Overreaching in a Young Horse

Q. My young Warmblood is currently barefoot and has a huge overstride (her hind leg steps in front of where her front foot leaves the ground at the trot), which is desirable in dressage. She occasionally catches her front heels both in turnout and when I’m riding her. I’m concerned that this will get worse when we start shoeing her. Do you have any recommendations to prevent her from bruising her heels or pulling shoes when shod?

A. In my experience, young horses—particularly larger breeds such as Warmbloods—often have an uncoordinated movement pattern when first entering training, and interference (contact) between legs is common, similar to a toddler or young puppy figuring out their legs. This might occur until they become physically mature (generally around 5 or 6 years of age) and develop confidence in their movement.

Leg protection in the form of bell boots and splint boots or polo wraps might be needed during training activities and when the horse is turned out in large spaces such as paddocks or pastures.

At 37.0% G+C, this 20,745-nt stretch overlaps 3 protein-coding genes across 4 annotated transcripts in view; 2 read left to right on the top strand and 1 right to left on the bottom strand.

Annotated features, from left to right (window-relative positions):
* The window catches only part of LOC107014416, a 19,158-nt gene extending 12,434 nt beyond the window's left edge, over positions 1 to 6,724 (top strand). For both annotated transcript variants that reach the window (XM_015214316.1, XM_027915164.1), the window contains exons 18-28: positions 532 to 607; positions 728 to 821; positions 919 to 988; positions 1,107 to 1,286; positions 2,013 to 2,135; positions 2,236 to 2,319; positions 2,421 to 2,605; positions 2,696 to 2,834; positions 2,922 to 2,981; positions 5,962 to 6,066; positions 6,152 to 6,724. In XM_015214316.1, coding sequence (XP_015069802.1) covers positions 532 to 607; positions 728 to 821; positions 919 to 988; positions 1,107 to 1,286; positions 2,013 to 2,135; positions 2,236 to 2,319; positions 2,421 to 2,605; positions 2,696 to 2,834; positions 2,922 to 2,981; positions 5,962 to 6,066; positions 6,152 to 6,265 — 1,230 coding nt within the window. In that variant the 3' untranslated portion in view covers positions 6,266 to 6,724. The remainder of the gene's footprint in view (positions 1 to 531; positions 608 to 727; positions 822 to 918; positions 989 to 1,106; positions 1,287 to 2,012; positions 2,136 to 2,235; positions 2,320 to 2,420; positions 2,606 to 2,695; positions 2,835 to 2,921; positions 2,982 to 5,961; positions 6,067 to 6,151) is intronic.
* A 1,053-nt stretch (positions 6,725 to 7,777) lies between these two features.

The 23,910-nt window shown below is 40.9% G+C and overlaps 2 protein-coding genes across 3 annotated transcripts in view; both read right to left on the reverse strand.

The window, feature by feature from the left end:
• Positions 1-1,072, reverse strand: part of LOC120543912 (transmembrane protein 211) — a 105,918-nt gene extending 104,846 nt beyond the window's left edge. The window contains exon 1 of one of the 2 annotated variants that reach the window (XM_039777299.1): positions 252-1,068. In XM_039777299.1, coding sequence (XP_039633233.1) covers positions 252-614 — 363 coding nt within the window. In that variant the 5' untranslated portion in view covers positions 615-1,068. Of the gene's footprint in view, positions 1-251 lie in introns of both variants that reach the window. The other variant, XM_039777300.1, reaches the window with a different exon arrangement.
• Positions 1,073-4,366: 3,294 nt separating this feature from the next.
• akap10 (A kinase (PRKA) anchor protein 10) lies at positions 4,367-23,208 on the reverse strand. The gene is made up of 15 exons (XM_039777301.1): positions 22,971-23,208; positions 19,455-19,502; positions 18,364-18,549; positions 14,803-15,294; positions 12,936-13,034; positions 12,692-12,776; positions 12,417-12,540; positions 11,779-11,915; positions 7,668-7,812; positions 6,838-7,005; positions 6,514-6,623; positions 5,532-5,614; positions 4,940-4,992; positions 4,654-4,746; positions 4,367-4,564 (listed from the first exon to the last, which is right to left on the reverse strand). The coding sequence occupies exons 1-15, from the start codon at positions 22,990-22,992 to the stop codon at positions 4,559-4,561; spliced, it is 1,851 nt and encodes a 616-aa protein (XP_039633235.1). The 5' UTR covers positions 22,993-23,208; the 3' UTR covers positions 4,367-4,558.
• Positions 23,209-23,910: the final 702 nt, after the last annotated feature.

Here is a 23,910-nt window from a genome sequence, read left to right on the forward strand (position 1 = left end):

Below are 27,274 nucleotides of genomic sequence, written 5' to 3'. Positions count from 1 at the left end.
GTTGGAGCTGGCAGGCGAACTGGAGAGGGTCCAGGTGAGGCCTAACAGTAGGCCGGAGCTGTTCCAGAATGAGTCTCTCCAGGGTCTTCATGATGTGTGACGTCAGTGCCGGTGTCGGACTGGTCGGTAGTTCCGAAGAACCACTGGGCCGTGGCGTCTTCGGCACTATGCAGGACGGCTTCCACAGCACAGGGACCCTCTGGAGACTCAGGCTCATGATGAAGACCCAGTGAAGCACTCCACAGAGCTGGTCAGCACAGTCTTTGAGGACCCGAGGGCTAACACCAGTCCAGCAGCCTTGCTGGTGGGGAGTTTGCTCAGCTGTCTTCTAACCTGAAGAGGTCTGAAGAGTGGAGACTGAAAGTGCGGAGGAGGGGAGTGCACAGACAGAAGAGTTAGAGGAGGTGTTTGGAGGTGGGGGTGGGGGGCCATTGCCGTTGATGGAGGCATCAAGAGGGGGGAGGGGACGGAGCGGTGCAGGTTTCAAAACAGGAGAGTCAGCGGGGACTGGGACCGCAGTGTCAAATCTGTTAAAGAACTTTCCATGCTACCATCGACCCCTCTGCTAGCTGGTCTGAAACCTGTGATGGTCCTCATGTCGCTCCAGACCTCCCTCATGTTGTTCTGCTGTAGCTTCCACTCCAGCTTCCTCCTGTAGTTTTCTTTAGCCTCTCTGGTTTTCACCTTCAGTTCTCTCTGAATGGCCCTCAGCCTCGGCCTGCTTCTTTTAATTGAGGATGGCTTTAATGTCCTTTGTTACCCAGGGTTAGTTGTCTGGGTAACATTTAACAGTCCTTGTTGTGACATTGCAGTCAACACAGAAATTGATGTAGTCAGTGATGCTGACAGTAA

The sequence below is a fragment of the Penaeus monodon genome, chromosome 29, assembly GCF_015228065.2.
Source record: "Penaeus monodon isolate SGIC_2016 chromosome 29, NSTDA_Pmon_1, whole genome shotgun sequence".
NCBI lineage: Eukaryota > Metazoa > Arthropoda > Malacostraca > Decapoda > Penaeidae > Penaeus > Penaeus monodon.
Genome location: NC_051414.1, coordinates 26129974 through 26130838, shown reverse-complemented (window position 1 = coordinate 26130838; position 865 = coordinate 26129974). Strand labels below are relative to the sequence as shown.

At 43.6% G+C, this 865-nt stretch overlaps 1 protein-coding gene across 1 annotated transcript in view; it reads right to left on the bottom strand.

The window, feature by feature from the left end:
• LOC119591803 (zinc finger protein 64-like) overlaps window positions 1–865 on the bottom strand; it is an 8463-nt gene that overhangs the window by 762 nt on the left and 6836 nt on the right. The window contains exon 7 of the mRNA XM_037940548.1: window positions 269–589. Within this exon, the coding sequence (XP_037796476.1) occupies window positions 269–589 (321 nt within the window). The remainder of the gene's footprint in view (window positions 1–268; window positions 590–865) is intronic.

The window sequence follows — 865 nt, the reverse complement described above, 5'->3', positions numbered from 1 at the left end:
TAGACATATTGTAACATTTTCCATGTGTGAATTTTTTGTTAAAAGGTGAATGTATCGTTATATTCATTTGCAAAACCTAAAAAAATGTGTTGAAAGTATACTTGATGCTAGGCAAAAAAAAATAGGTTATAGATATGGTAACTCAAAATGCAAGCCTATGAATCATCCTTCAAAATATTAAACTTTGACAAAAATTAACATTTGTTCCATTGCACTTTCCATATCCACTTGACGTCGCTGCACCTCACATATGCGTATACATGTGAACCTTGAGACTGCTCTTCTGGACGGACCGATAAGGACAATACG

Front and hind foot conformation might pose an increased risk for interference. Long-toe, low-heel conformation, for example, can lead to overreaching injuries in some cases. Have a discussion with your veterinarian and farrier to determine if intervention is warranted. In some cases squaring the hind toe and rolling or rockering the front toe can prevent overreaching, also known as forging. 

In summary, overreaching problems often improve as the horse matures and becomes more confident in their movement. Consistent and careful management of the feet by the farrier and proper direction from the rider can further prevent many interference injuries from happening. Protecting the feet and lower legs might be necessary to avoid contact at times when risk is high.